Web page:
For now, I'm not going beyond Mavericks. I will read, on these forums and elsewhere, more about El Capitan and Sierra, etc. I think I'll download 10.11 now so when 10.12 comes out I can still choose 10.11 if I end up prefering it to 10.12.

    So I essentially have the latest non-retina MBP (this machine does look like new - my dad hardly used it).

    I already upgraded the RAM to 16gb, which will help a lot, especially once I get my data on the newer Mac and start working on my photos again in Aperture (and Lightroom, once I switch over).

    SSD would be great but, though the prices have dropped, it's still pretty expensive for 2tb. Down the road I'm considering removing my optical drive, replacing it with a smaller SSD (maybe 250-500gb), and creating a fusion drive with my 2tb HDD.

    Thanks for your input!
     
  5. spaint2k macrumors newbie

    Joined:
    Aug 24, 2016
    #5
    Mountain Lion had a bug with the Wifi that frequently made it impossible for the computer to reconnect after turning on from sleep mode. It was really frustrating. The last update to Mavericks, on the other hand, was super smooth and ran beautifully on my Mid-2012 (yes, it's the exact same model Apple sells alongside the newer retina models).

    Mavericks ran well even on the original hard drive, but with an SSD it was extremely fast. Very fast boot up times, and no latency on any of the (fairly basic) tasks I was running. Nonetheless, I upgraded recently to El Capitan - partly just to ensure that the "purchase" is available to me in the future if I ever need it (I skipped Yosemite, can't seem to get it from the App Store, but from what I hear it wasn't so great anyway...) and partly to extend the usable life of my computer and its software.

    El Capitan runs well. All the applications are running smoothly. Start up time is somewhat longer than it was under Mavericks. Shut down is nearly immediate. I had everything backed up ready to revert back to Mavericks just in case, but I haven't felt the need.

    Cloning is less hassle - even though the system will still know you're on a different computer and you might need to re-register some software, it's still the easiest way in my opinion. However, it's generally thought that a clean install will make the computer run better and if your computer's already got a few bugs and issues a clean reinstallation followed by copying data over is the way to go.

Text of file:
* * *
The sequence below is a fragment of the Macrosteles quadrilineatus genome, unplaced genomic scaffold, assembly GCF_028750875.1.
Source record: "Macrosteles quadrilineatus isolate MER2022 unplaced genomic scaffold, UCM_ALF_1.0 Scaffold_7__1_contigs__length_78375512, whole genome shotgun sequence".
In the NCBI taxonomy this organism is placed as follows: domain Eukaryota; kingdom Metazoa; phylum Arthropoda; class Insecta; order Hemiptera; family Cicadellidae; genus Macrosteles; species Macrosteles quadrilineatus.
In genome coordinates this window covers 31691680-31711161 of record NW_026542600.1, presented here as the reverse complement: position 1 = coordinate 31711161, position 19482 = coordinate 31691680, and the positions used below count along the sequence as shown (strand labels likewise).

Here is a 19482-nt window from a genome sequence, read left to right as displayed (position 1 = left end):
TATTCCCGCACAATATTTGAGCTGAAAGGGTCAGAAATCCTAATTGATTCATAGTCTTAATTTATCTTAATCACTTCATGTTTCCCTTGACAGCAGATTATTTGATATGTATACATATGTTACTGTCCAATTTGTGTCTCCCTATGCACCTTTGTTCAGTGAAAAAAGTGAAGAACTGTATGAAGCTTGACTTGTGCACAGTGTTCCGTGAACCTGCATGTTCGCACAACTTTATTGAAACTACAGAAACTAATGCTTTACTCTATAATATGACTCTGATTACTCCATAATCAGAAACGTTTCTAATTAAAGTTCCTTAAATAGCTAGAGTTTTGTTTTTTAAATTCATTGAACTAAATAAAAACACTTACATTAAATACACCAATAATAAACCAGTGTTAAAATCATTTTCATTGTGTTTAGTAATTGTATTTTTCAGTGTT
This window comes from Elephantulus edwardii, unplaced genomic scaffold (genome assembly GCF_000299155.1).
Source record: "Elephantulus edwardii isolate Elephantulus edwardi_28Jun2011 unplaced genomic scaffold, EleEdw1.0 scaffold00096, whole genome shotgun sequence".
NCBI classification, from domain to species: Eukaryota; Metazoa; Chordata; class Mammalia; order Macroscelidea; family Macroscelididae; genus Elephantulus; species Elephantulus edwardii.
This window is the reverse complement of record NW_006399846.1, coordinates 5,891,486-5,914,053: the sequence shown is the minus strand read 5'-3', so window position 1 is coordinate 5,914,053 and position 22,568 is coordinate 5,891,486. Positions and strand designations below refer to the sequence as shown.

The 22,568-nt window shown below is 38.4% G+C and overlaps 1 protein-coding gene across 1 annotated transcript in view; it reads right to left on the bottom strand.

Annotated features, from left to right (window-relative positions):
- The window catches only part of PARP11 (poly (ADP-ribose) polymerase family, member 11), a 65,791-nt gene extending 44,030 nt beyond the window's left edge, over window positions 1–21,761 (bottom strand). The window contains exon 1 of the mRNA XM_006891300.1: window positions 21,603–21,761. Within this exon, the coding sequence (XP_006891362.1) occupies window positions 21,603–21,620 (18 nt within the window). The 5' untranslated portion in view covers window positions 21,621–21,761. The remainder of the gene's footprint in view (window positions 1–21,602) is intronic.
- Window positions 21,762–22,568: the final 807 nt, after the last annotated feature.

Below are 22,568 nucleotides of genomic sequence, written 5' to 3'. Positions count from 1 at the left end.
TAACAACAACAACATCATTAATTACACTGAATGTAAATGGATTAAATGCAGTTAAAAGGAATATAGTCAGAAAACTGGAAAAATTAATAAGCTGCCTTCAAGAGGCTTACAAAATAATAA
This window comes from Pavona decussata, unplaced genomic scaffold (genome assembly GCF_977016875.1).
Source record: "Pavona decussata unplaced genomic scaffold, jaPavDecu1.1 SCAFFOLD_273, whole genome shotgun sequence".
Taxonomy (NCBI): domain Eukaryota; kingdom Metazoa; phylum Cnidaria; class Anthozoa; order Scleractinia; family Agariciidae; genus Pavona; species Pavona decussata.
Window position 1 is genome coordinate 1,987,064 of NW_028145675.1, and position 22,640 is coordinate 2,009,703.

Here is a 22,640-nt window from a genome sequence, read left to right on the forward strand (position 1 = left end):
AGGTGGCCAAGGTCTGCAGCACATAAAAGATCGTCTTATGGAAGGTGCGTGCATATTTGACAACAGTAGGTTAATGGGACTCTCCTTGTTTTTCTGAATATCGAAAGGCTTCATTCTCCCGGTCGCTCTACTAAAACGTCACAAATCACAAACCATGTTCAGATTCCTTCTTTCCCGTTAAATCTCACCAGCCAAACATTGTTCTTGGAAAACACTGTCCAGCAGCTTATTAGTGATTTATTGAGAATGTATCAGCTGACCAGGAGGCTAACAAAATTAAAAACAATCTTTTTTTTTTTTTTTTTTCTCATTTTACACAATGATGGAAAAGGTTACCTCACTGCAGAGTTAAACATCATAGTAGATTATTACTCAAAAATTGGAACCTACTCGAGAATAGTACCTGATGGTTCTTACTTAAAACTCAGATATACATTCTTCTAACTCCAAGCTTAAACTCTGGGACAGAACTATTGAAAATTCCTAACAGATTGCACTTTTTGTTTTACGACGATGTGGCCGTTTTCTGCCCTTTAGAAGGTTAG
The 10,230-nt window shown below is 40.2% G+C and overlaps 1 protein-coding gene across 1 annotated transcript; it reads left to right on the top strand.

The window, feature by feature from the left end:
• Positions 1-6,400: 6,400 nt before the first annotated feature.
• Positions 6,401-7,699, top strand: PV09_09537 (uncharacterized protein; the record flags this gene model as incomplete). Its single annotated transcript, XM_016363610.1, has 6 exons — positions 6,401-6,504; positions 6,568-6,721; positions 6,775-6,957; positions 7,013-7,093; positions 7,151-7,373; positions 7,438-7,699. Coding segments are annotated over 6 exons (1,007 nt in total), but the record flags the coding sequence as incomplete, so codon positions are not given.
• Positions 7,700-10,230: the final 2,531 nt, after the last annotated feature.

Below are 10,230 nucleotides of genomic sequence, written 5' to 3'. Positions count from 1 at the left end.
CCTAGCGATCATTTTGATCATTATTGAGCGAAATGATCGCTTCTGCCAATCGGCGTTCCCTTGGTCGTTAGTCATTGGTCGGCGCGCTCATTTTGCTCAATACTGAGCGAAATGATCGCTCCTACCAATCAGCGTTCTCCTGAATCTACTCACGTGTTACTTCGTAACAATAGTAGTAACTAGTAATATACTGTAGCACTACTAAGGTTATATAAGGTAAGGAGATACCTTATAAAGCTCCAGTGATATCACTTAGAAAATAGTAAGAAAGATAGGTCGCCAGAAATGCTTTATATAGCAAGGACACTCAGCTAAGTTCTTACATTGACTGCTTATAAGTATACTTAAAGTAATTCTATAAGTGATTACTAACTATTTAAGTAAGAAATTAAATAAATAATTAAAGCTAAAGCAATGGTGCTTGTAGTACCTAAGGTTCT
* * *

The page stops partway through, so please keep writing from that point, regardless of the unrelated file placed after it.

6. Bob-o-Link, Aug 26, 2016
    Last edited: Aug 26, 2016

    Bob-o-Link thread starter macrumors newbie

    Joined:
    Feb 17, 2008
    Location:
    Brooklyn, NY USA
    #6
    Interesting. I never knew about this bug because I don't even have WiFi at home. I always have my laptop at my computer desk, plugged in directly to my modem with an Ethernet cable. The WiFi on my old 2008 machine stopped working by the time I upgraded from Snow Leopard to Mountain Lion. If I took it to a coffee bar I used it to work offline and used my phone if I needed the internet (I got more work done without the easy distraction of popping online with my Mac).

    For now I want to stick with either ML or Mavericks. Just to make sure: I can download El Capitan without installing it, right? I want to save it for when Sierra comes out in case I end up preferring it over Sierra.

    If I go with Mavericks, I think that the only way I can "install" it on my new 2TB drive is to clone my dad's 500GB drive to my new drive; then migrate my data to it. My dad hardly used this machine so there is only about 36GB being used on his 500GB drive. I don't think I even have to worry about deleting any of his data (much of it is probably my stuff, because I've been using it off and on for the last several weeks). I assume when I migrate the data from my old machine (or clone drive or time machine backup thereof) it will add my user accounts to his and keep everything separate.

    Am I right?

    Will this end up being similar to a clean install?
     
  7. spaint2k macrumors newbie

    Joined:
    Aug 24, 2016
    #7
    Sorry for the very late response. I'm afraid I don't know with any certainty the answer to your last few questions - I was hoping someone else might be able to advise on that. The only one I can say for sure is that yes, you'll be able to download El Capitan without installing it - indeed, you'll be able to create a bootable disk/flash drive with the download for later use if you want to.